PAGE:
Monday, 19 December 2016
My autistic son and the Christmas Tree upset
It's a fine line between enabling our autistic kids to enjoy different things and not making a change that causes stress and anxiety. This year we didn't put up the fake tree we've had since we first had the kids over nine years ago. Instead I had a heart-breaking and the heart-warming experience that came with getting our first real Christmas Tree.
We've pretty much had the same Christmas decorations since we got married. We got our beloved Beagle (who passed away this summer) that year and I had my first of three Christmas' since then pregnant. With a dog and little kids the fake tree seemed an obvious choice.
As time past, the boys were diagnosed with autism and keeping things the same was important. Anthony, our eldest really didn't cope well with change. So each year we put up the same tree and I went and got a few very similar or replacement decorations and that was it.
This year, as every year, we've been working on dealing with change and new things. We thought about whether the kids could cope and went for it - we'd get a new tree, a real one, together.
Anthony was mostly concerned about the timing of the tree going up and once convinced that the day was OK, was fine with things being different.
David is nearly six. As his communication is limited to single syllables and Makaton sign language for simple requests, the most we could do was say and sign 'Christmas Tree' and see how he got on.
We all piled into the car and went to our local park where Pines & Needles were selling Christmas Trees on the weekends before Christmas. We picked the tree and my husband watched in awe as it was 'socked'. We had originally thought about getting it delivered. But now it was in our hands, we figured it would fit in the car with a bit a juggling. It would also link the activity for the kids.
And that's when everything fell apart.
As we re-arranged the seats and started putting the tree in the car, David started signing 'no', then started furiously jumping and crying. 'Nah nah' he screamed through a tear ridden face. Let me assure you this is no ordinary tantrum. It was a meltdown. He was petrified by something and couldn't cope with it.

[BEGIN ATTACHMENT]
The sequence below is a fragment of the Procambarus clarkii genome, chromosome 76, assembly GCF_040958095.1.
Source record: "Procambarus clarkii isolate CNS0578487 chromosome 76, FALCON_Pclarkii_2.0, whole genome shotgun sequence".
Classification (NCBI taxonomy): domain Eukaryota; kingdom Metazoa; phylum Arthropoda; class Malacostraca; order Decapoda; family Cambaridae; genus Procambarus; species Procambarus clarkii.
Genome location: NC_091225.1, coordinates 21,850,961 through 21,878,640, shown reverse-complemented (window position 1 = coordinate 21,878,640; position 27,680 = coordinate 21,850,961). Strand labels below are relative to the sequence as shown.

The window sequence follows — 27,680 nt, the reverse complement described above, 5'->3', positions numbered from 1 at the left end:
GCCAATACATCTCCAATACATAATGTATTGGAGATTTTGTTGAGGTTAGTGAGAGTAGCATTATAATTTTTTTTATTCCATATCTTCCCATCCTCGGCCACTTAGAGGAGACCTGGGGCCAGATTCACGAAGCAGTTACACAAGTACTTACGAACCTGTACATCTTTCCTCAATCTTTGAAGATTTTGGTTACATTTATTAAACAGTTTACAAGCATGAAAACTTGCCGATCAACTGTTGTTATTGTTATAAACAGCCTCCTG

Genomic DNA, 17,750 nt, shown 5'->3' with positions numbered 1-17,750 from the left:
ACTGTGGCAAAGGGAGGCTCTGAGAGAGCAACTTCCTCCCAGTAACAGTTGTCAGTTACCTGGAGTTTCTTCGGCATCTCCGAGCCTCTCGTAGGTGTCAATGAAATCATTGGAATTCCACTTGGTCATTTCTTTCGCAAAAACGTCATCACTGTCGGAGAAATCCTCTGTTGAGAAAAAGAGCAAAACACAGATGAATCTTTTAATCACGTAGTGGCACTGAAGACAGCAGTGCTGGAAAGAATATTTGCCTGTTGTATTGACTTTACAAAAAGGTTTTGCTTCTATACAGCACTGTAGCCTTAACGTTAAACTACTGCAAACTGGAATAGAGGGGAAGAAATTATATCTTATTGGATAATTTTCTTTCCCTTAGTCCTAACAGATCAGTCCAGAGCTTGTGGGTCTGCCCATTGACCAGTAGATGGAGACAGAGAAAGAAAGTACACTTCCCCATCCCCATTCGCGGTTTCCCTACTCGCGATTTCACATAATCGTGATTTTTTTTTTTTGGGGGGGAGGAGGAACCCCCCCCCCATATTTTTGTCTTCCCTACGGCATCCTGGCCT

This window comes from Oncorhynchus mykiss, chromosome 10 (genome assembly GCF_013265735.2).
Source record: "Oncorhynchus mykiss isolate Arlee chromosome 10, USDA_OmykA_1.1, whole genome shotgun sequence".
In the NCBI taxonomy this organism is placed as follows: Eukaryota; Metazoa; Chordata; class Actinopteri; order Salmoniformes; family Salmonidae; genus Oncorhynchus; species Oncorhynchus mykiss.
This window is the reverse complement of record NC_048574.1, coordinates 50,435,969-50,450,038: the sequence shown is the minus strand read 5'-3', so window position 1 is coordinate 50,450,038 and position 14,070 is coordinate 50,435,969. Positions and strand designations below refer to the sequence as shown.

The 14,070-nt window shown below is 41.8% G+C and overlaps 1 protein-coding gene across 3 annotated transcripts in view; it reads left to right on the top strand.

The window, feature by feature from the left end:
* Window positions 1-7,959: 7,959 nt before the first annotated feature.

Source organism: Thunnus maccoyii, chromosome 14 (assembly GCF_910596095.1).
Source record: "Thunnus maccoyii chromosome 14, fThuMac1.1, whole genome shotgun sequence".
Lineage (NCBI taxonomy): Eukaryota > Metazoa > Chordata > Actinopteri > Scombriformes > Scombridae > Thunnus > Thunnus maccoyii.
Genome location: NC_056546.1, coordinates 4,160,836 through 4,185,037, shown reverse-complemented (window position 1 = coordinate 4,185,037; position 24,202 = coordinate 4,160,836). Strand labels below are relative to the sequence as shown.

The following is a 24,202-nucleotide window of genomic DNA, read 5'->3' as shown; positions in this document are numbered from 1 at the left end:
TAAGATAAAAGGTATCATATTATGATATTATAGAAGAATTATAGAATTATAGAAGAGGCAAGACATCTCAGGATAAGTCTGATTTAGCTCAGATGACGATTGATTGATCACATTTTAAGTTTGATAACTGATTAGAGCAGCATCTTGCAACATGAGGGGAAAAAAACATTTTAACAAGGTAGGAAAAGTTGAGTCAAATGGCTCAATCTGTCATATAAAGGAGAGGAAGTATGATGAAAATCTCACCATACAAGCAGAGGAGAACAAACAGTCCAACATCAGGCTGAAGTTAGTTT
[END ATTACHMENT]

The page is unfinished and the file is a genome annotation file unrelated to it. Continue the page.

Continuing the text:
While I desperately tried to keep him safe in a very crowded car park we tried to figure out what was up setting him.
Sometimes David's not sure about us taking things home. Toys at playgroups and school stay at playgroups and school. We have great difficulty in toy shopping because David thinks the toys should be left.
"Maybe he doesn't think it should come home?" I said, to my other half.
I tried to help him calm down. My husband picked him up and turned him away from the scene and squeezed him firmly, to give him feedback and try and help him release his stiff screaming body.
I signed and spoke to him, 'Christmas Tree, our house', but every time I did it sent him into another cycle of kicking and screaming. It's so hard to see your child like this. We thought my husband might have to take the tree home with two of the kids and come back for us.
Just when we were thinking we could go back and try the delivery service, David seemed to calm down enough to strap onto his car seat. He was still crying and saying 'nah nah' repeatedly, as I crawled over him into the tiny middle seat where I was slightly squashed by the tree.
Then David calmed. It's always strange to see him like this, post meltdown. His face goes blank but there is always a tear or two stuck to his cheek like little reminders of what's just happened.
We pulled away and then my husband said, "Maybe it's because we had to put your seat down."
He'd hit the nail on the head. David had thought I was go by to be left. It wasn't that he didn't want the tree, it was that he thought taking the tree, meant leaving me. Now I was going home as part of the family, now we were all together again, everything was OK again.
The tree went up with mostly joy and little trauma. We even got new baubles and decorations, many in Anthony's favourite colour - red. I prepared Anthony and Jane for the idea that David might want to inspect the new decorations. Which he did. They were taken off the tree, inspected and gently returned.
It's a busy time of year, but I think we've learned not to assume that it's something Christmas related that's causing all the stress. Christmas is more likely to heighten the stress levels in our kids, but it's the basic things that they've always been concerned about that we need to remember too.
We now have a beautiful real tree. And looking back if the only thing that upset David was not being sure if his family was together, then what could be more Christmasy than that.